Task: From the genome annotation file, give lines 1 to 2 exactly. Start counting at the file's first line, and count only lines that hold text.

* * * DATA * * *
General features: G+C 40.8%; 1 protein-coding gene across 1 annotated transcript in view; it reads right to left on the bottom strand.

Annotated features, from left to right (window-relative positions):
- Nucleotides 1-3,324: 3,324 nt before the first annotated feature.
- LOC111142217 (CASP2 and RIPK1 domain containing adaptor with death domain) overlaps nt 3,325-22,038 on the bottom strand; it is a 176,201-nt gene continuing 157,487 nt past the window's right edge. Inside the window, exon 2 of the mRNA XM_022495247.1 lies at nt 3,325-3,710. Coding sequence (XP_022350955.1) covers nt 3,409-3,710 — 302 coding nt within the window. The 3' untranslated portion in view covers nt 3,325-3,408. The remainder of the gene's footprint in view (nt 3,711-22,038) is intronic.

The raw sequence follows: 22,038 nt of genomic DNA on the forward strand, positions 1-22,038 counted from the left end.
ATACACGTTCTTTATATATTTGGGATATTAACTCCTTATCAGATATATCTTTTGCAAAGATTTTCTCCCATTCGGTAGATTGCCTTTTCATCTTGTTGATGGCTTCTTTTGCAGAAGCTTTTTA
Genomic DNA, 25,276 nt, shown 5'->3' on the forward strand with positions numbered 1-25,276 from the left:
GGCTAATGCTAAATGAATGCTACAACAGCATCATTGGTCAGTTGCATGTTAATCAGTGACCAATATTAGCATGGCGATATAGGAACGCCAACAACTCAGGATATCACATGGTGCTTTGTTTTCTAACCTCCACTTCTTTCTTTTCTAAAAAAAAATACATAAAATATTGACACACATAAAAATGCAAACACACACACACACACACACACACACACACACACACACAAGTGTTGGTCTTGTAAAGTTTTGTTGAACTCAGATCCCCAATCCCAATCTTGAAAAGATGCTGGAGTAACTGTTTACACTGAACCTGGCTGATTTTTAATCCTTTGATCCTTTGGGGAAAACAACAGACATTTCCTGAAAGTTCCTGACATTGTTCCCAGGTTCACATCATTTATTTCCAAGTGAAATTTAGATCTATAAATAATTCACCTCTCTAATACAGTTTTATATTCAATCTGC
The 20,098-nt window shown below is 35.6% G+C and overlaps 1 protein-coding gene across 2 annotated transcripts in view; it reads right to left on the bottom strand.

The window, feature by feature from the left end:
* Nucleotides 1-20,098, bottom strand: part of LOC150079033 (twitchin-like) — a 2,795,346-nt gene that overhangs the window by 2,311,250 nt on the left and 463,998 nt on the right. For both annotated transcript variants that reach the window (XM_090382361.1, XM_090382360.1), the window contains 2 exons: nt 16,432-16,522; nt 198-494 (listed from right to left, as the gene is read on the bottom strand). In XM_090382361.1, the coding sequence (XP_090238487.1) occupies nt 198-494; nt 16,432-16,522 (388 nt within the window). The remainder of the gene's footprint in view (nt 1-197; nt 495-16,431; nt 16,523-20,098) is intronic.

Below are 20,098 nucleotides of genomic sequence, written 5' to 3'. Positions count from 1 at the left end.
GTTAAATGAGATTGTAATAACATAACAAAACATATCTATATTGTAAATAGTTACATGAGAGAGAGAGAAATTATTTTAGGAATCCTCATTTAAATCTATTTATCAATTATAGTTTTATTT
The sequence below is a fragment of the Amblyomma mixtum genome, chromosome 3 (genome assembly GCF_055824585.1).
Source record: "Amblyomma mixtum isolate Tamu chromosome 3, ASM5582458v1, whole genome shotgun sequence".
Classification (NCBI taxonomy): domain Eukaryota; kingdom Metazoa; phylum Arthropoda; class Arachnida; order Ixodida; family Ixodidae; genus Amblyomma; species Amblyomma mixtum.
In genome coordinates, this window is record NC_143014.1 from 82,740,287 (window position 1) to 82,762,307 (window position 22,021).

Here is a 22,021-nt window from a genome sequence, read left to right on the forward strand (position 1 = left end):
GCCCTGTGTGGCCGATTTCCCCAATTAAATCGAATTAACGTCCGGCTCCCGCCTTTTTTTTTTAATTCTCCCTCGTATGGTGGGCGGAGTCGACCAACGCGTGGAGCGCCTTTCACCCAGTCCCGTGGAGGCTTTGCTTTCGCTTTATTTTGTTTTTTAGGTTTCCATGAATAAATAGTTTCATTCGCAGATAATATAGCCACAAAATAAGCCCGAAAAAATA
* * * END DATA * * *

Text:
General features: G+C 40.8%; 1 protein-coding gene across 1 annotated transcript in view; it reads right to left on the bottom strand.

Annotated features, from left to right (window-relative positions):